The secret weapon that has made the peso so strong

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A smaller merchandise trade deficit and a seasonal boost in cash remittances from Filipinos working abroad, among others, are expected to prop up the peso. -- BW FILE PHOTO

SINGAPORE — The Philippine peso has a secret weapon that has made it one of Asia’s best-performing currencies this year: bumper real yields.

While the central bank has cut interest rates three times this year to spur growth — which typically saps demand for a currency — slowing inflation has ensured that real yields on the nation’s bonds have remained among the highest in Asia, drawing in overseas investors.

The country’s annual inflation rate dropped to 0.9% in September from 6.7% a year earlier as rice prices slumped after the government liberalized imports and the cost of alcohol, housing, water and electricity all declined.

The slowing inflation rate has pushed up the real yield on the nation’s 10-year bonds to 3.77% as of late last week, from as low as 0.33% in November 2018, according to data compiled by Bloomberg.

Inflation is forecast to have cooled even further in October, with a report due Tuesday expected to show the level slipped to 0.8% that month, the lowest since April 2016, according to the median estimate of economists surveyed by Bloomberg. That compares with most recent published figures of 3.13% for Indonesia, 3.99% for India and 1.1% for Malaysia.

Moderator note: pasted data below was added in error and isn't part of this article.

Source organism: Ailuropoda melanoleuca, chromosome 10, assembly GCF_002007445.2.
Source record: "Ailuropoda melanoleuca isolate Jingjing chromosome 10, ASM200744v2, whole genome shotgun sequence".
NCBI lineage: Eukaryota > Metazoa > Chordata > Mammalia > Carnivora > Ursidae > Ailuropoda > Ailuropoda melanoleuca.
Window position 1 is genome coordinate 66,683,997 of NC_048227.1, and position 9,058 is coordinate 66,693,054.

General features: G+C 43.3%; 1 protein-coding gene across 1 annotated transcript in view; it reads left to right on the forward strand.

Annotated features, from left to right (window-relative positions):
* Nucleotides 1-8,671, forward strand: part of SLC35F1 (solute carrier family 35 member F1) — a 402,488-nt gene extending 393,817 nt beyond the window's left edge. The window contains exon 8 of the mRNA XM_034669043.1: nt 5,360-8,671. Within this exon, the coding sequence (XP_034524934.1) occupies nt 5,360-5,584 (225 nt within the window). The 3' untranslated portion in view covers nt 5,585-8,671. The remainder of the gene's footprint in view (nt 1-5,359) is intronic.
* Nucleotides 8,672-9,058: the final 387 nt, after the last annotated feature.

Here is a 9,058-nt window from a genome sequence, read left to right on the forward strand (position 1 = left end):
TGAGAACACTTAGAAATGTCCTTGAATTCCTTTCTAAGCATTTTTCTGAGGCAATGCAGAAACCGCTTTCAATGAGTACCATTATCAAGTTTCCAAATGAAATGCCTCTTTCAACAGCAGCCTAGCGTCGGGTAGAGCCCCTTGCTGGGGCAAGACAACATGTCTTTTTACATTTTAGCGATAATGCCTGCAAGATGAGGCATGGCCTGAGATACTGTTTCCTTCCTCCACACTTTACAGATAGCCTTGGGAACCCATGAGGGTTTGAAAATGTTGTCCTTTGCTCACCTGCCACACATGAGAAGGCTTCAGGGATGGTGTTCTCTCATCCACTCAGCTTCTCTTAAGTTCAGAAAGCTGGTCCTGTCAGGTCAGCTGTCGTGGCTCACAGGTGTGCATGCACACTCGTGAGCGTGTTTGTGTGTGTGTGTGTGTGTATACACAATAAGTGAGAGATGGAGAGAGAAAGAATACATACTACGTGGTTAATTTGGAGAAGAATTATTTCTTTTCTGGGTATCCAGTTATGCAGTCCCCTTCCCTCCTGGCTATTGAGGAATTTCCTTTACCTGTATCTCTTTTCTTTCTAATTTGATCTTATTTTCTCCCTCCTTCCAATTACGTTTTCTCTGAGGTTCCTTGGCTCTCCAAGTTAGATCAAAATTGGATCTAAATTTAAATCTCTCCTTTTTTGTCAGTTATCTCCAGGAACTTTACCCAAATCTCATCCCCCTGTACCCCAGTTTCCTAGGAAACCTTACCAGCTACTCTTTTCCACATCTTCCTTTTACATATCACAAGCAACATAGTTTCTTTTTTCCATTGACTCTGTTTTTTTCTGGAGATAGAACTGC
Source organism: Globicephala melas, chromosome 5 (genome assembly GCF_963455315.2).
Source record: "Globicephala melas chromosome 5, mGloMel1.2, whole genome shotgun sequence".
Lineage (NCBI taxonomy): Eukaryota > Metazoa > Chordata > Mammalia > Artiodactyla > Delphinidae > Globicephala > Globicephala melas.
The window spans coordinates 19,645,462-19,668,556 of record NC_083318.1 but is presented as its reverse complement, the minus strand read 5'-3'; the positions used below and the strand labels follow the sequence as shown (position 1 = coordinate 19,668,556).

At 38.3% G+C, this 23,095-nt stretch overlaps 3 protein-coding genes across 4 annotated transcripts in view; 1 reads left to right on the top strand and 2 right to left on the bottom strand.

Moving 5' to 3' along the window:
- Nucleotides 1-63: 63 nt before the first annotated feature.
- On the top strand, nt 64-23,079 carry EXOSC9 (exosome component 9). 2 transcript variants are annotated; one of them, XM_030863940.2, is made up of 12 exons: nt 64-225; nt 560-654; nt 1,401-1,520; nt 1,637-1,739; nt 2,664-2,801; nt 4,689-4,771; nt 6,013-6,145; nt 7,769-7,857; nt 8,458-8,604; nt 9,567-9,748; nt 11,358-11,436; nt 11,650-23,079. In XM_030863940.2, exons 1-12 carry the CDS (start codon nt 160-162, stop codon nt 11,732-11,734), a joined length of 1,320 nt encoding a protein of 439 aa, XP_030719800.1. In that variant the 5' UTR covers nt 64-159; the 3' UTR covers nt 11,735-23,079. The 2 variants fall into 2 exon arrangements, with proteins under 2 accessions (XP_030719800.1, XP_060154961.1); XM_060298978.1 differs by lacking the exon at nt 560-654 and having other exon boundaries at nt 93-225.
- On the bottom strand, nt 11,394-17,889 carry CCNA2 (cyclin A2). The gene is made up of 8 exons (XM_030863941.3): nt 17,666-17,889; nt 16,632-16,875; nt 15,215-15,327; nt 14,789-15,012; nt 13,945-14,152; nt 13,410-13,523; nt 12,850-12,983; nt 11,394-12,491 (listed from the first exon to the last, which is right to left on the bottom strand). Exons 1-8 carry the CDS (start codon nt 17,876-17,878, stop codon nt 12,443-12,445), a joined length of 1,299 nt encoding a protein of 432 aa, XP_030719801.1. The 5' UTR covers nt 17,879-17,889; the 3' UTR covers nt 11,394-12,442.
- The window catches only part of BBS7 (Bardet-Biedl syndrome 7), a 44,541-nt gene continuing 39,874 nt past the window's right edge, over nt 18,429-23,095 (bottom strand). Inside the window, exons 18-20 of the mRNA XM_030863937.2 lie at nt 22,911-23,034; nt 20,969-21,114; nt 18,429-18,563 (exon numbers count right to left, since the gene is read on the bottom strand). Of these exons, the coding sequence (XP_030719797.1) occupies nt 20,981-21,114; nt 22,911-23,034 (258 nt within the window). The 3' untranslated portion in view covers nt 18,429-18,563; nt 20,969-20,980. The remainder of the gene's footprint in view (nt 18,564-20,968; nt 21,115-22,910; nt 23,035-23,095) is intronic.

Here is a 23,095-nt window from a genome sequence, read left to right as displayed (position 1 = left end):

The tailwind of high real yields has seen the peso strengthen 3.6% this year and reach 50.715 per dollar last week, the strongest since January 2018.

The Philippine currency has two other major factors supporting it too, said Divya Devesh, head of ASEAN and South-Asia currency research at Standard Chartered Plc in Singapore. The trade deficit has narrowed due to a delay in implementing the budget in the first half of the year, while the country has been largely insulated from the US-China trade dispute due to its low reliance on exports, he said.

The peso may also extend gains as money sent home by overseas workers tends to rise in the last four months of the year. December has been the peak month for remittances in each of the past 10 years.

It may end up being a profitable Christmas for peso bulls. — Bloomberg